THE GLOBAL RESPONSE
The global response to the genocide in Rwanda was relatively non-existant. Due to the ongoing conflict between the Hutu lead government and the Tutsi lead Rwandan Patriotic Front, the United Nations had a peace keeping force on the ground in Rwnada. As rumors of the impending genocide fell on the ears of UN leaders in Rwnada, a request to deploy more troops and resources, as well as to take decisive action against the possible perpetrators was made. Unfortunately, the leadership of the United Nations felt that this did not fall within the original mandate of peace keeping. As the situaiton worsened and the genocide began, the UN continued its policy of inaction, eventually pulling much of the UN forces out and leaving only 270 UN troops to defend the country.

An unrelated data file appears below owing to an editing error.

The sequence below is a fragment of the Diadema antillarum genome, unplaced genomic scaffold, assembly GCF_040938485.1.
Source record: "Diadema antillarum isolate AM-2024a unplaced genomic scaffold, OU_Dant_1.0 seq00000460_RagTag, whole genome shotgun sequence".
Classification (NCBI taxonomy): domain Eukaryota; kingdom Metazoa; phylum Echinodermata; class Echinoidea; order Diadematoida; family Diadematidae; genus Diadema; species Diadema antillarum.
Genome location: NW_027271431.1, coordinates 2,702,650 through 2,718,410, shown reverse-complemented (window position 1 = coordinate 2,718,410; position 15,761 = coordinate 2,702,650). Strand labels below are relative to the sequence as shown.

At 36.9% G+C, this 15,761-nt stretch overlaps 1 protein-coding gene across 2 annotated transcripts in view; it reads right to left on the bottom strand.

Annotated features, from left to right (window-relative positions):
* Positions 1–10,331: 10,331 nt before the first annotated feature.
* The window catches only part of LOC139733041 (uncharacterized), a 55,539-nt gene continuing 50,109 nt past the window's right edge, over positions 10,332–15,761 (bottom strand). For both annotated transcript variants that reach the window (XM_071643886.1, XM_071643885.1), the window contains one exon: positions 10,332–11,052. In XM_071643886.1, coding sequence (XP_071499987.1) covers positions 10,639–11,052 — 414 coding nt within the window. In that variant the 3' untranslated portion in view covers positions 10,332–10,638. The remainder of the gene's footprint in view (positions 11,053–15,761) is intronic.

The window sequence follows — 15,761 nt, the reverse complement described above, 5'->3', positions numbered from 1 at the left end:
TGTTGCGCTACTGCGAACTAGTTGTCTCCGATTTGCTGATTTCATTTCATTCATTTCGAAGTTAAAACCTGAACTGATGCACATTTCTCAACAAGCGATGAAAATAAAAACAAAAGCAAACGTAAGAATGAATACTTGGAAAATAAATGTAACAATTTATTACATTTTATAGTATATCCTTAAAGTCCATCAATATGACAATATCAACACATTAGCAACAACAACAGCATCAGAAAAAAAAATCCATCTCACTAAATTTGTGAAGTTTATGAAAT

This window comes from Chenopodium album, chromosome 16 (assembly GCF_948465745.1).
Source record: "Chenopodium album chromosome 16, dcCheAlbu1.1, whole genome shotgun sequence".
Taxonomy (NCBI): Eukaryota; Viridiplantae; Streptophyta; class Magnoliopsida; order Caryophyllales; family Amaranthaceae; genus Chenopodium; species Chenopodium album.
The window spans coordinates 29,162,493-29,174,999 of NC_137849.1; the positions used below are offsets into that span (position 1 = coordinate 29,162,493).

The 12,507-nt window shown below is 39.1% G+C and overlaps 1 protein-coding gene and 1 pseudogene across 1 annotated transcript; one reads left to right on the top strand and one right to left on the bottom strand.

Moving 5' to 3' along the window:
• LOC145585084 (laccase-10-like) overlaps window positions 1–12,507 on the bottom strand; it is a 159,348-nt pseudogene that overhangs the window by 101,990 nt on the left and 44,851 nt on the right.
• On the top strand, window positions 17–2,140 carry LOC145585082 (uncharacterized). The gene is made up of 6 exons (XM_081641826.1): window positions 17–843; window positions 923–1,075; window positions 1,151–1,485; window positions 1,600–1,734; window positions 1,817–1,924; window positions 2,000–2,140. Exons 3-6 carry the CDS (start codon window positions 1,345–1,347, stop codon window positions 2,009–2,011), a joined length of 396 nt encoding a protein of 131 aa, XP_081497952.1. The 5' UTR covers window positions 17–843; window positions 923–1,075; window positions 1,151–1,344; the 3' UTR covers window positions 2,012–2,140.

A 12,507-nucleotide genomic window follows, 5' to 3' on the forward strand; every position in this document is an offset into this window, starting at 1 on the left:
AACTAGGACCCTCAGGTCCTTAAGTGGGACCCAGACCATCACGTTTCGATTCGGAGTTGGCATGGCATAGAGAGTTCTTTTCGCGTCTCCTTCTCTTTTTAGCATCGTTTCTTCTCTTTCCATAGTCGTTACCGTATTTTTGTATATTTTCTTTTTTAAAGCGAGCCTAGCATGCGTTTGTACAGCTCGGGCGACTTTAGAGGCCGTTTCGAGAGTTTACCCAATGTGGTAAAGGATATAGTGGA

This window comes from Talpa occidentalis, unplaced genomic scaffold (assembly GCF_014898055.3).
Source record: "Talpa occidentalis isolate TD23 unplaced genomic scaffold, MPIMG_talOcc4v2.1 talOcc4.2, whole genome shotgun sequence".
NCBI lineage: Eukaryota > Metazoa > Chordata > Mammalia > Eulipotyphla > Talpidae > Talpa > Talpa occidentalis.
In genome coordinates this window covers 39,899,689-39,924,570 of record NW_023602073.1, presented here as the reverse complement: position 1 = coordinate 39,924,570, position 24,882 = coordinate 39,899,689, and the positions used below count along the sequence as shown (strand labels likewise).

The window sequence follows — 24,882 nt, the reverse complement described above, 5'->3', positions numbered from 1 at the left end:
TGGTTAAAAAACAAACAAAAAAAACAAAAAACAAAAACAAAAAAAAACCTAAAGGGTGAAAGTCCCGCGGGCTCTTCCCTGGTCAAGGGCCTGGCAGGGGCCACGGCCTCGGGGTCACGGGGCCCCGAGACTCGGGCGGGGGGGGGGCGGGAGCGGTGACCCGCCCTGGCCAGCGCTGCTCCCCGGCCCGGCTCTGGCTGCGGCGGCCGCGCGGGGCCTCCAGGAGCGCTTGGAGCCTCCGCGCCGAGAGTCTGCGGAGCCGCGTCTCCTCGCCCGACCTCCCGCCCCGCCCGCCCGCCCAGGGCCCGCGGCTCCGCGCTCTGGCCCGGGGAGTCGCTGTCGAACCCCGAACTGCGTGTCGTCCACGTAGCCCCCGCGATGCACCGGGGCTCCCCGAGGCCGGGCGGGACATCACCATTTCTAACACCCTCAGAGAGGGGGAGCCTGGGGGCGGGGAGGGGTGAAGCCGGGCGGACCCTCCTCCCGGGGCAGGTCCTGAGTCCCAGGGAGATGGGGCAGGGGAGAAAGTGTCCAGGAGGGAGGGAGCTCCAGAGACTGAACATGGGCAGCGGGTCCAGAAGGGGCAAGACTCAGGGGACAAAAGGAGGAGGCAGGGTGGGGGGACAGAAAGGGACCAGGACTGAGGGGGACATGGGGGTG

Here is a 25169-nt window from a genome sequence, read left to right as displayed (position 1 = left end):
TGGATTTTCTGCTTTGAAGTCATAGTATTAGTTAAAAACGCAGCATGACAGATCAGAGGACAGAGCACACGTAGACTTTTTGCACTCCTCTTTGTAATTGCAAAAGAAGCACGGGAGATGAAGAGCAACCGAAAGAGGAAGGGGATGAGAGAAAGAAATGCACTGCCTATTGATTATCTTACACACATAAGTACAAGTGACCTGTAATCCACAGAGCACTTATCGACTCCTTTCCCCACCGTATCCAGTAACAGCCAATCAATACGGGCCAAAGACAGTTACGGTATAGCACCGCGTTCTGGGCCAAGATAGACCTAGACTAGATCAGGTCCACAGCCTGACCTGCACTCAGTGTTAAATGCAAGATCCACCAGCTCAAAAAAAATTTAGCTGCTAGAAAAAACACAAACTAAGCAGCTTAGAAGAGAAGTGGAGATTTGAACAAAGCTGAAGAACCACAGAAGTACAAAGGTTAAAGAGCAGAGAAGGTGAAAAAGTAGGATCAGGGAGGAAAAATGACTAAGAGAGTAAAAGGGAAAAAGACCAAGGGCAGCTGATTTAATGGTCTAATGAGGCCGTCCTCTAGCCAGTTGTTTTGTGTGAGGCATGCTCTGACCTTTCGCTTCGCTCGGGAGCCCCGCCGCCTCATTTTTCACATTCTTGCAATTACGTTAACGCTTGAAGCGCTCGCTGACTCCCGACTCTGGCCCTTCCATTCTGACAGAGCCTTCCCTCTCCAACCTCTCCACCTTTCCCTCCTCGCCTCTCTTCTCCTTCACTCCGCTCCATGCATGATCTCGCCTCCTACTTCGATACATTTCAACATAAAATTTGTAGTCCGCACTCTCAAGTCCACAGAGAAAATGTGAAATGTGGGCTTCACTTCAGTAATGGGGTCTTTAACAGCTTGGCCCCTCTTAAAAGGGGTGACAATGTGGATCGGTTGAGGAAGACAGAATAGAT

Despite the lack of support from the UN Security Council, the remaining UN troops on the ground in Rwnada did their best to save lives. Many UN officials used their power and connections to save thousands of lives. One Senegalese peacekeeper, Mbaye Diagne, drove 1,000 people through check points to safety. Others stood outside of churches where hundreds of Tutsi refugees hid; by simply guarding a door, the Interhamwe and other Hutu extremists simply did not try to trespass. Other individuals, those not involved with the UN, played their part to save lives in Rwanada as well. Carl Wilkens, then director of the Adventist Development and Relief Agency International, and the only American to stay in Rwanda during the genocide, worked to save hundreds of orphans from various orphanages in an around Kigali. Philippe Gaillard, head of the Red Cross relief efforts in Rwanda during the genocide, made public to the international community stories of the attrocities that were occurring throughout Rwanda. This act of bravery resulted in the ability of the Red Cross to move freely throughout Rwanda during the genocide. The acts of courage displayed by the UN officials in Rwanda, as well as those engaged in by other individuals, show us the importance of taking action and not being a bystander and a witness to genocide.